Quantifying the ecological changes associated with the conversion of pasture to mānuka (Leptospermum scoparium) farms

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dc.contributor.advisor Pattemore, David
dc.contributor.advisor Beggs, Jacqueline
dc.contributor.author Woodall, Georgia N.
dc.date.accessioned 2023-05-23T02:32:18Z
dc.date.available 2023-05-23T02:32:18Z
dc.date.issued 2022 en
dc.identifier.uri https://hdl.handle.net/2292/64112
dc.description.abstract Mānuka honey is an important economic resource to New Zealand. To keep up with demand, mānuka farms are being created to farm honey bees to increase the unique mānuka factor and the total volume of honey produced on site. These farms are being planted on high-country farm stations; land that is seen as less productive. The effects of this conversion on the wider ecosystem are unknown. As a case study, I studied the ecosystems at four sites representing different points in the transition from pasture to mānuka forest: pasture, three-year-old mānuka, five-year-old mānuka, and > 30-yearold regenerated forest. Terrestrial invertebrate surveys using window traps and sweep netting, bat and bird surveys, stream health assessments, and collection of macroinvertebrates were undertaken at a central North Island property. I found that the older mānuka planting and the regenerated forest were most similar in terms of the site characteristics of mānuka and the community composition of invertebrates, birds, and bats. The older mānuka planting and old regenerated mānuka forests were habitats of high value for forest birds and long-tailed bats. Stream health was higher in streams that flowed through native vegetation and mānuka farms than the pasture stream. However, the abundance of native bees and bumble bees decreased from pasture to the older mānuka. My results supported the hypothesis that mānuka can provide more valued habitat to taxa than pasture; however, this only began to occur between three-five years after planting. Further study is needed on the effects of preparation and planting on the sites on the local biodiversity. There appears to be an initial decrease in some taxa at the younger planting compared to pasture, followed by a substantial increase in biodiversity and the site's value between three to five years after planting, which should also be further studied to see if this trend occurs at other sites. This data provides a baseline survey of biodiversity to track future changes, as well as an assessment of the ecological changes that have already occurred within five years of planting. These will aid in developing management systems to improve the ecological outcomes of mānuka farming.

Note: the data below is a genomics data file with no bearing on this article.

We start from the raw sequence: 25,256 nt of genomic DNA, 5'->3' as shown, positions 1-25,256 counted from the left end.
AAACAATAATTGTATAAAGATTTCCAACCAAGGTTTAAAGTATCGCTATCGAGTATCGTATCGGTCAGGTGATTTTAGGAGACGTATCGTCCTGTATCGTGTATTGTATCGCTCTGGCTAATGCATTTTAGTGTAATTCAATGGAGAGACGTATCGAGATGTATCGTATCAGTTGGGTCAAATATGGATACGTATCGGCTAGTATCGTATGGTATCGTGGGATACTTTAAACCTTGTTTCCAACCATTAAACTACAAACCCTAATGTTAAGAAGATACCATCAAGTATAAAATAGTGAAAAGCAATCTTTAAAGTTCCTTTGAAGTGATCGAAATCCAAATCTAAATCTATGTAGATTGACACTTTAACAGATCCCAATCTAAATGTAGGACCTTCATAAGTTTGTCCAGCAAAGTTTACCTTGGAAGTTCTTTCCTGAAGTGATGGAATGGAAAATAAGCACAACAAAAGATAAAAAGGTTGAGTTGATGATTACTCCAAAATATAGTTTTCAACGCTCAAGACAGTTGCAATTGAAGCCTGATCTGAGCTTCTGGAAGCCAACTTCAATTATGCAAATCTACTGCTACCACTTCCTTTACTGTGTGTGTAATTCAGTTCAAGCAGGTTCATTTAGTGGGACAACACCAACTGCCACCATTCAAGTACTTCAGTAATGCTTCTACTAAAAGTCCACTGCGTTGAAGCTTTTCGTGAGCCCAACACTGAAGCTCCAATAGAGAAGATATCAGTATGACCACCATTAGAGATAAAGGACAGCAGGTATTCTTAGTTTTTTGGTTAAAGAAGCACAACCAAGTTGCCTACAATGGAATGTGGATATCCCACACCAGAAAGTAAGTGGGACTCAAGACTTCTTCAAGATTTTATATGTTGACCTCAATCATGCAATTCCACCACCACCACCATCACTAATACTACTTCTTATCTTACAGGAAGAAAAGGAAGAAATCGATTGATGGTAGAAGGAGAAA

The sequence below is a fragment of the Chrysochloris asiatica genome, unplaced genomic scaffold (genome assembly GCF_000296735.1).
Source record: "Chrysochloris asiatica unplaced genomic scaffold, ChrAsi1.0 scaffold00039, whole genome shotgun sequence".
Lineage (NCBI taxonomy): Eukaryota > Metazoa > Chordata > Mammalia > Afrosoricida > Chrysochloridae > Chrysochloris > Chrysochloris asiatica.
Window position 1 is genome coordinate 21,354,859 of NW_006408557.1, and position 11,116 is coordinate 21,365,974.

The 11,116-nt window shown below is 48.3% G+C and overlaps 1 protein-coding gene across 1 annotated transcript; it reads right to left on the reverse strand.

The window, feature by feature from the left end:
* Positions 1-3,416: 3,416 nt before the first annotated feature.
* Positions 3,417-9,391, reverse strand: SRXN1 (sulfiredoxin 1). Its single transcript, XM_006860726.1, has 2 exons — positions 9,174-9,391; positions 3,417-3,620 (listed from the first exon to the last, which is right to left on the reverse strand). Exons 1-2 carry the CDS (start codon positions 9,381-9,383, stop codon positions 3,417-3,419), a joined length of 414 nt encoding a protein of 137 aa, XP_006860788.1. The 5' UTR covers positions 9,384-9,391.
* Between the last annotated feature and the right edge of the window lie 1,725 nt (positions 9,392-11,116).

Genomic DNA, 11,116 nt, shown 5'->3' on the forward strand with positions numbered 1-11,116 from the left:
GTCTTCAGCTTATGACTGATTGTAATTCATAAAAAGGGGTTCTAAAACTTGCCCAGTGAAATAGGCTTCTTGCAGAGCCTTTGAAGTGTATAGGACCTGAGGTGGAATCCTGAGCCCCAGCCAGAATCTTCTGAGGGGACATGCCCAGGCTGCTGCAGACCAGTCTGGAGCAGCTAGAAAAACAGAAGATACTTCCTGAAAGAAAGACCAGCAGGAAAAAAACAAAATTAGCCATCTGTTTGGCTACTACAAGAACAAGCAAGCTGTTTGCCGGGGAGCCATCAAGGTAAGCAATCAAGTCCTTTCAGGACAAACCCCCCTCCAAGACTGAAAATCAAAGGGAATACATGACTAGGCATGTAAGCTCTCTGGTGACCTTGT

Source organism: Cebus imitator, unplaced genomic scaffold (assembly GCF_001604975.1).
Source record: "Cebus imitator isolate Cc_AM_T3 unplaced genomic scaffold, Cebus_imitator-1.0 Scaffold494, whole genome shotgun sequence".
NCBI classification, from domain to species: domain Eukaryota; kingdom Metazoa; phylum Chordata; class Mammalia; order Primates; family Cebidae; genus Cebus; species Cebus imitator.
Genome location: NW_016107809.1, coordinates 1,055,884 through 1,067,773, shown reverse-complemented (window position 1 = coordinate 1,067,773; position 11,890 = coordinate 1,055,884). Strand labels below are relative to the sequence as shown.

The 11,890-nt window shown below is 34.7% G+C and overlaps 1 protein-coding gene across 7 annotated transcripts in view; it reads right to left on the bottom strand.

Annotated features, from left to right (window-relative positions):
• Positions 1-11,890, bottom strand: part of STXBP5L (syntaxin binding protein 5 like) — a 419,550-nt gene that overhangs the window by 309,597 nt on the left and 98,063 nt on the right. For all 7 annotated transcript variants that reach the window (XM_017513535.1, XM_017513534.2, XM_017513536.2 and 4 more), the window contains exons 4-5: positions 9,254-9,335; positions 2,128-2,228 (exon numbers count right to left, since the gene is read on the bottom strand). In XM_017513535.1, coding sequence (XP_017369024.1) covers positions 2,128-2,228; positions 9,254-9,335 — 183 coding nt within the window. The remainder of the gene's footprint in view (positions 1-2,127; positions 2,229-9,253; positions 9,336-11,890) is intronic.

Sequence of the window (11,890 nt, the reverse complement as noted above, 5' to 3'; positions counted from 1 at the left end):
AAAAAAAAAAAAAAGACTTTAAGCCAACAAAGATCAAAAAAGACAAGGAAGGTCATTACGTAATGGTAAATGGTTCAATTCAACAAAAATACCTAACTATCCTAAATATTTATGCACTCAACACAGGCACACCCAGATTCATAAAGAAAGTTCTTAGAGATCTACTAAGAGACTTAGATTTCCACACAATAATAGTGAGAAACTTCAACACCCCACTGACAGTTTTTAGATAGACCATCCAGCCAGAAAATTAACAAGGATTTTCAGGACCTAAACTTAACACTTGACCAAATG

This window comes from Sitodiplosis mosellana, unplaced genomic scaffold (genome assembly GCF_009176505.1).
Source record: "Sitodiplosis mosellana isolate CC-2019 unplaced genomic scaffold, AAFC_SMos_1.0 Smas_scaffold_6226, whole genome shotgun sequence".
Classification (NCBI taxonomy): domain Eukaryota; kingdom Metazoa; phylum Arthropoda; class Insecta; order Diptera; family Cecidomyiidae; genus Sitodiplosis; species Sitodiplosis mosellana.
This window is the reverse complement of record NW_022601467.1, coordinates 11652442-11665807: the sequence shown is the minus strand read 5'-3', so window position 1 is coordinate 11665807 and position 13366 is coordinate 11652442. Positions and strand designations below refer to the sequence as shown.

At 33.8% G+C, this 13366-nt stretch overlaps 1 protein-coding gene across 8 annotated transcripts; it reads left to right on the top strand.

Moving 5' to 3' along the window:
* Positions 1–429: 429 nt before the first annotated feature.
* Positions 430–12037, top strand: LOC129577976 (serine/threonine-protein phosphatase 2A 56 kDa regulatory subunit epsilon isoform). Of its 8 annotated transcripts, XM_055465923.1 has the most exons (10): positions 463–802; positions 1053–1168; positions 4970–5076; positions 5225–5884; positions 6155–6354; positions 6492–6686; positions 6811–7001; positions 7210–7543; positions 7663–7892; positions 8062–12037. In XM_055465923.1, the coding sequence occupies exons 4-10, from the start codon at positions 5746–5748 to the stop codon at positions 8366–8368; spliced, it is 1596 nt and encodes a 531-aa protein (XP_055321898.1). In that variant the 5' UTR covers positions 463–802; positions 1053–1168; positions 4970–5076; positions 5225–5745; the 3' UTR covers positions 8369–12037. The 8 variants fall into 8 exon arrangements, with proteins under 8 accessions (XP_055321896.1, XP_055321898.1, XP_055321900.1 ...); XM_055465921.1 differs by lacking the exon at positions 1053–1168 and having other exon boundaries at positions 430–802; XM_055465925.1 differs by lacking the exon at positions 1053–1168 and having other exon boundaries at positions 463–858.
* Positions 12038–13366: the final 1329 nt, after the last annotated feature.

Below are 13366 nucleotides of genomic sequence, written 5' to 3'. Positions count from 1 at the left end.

dc.publisher ResearchSpace@Auckland en
dc.relation.ispartof Masters Thesis - University of Auckland en
dc.relation.isreferencedby UoA en
dc.rights Items in ResearchSpace are protected by copyright, with all rights reserved, unless otherwise indicated.
dc.rights.uri https://researchspace.auckland.ac.nz/docs/uoa-docs/rights.htm en
dc.rights.uri http://creativecommons.org/licenses/by-nc-sa/3.0/nz/
dc.title Quantifying the ecological changes associated with the conversion of pasture to mānuka (Leptospermum scoparium) farms
dc.type Thesis en
thesis.degree.discipline Biological Sciences
thesis.degree.grantor The University of Auckland en
thesis.degree.level Masters en
dc.date.updated 2023-03-20T03:49:48Z
dc.rights.holder Copyright: the author en
dc.rights.accessrights http://purl.org/eprint/accessRights/OpenAccess en

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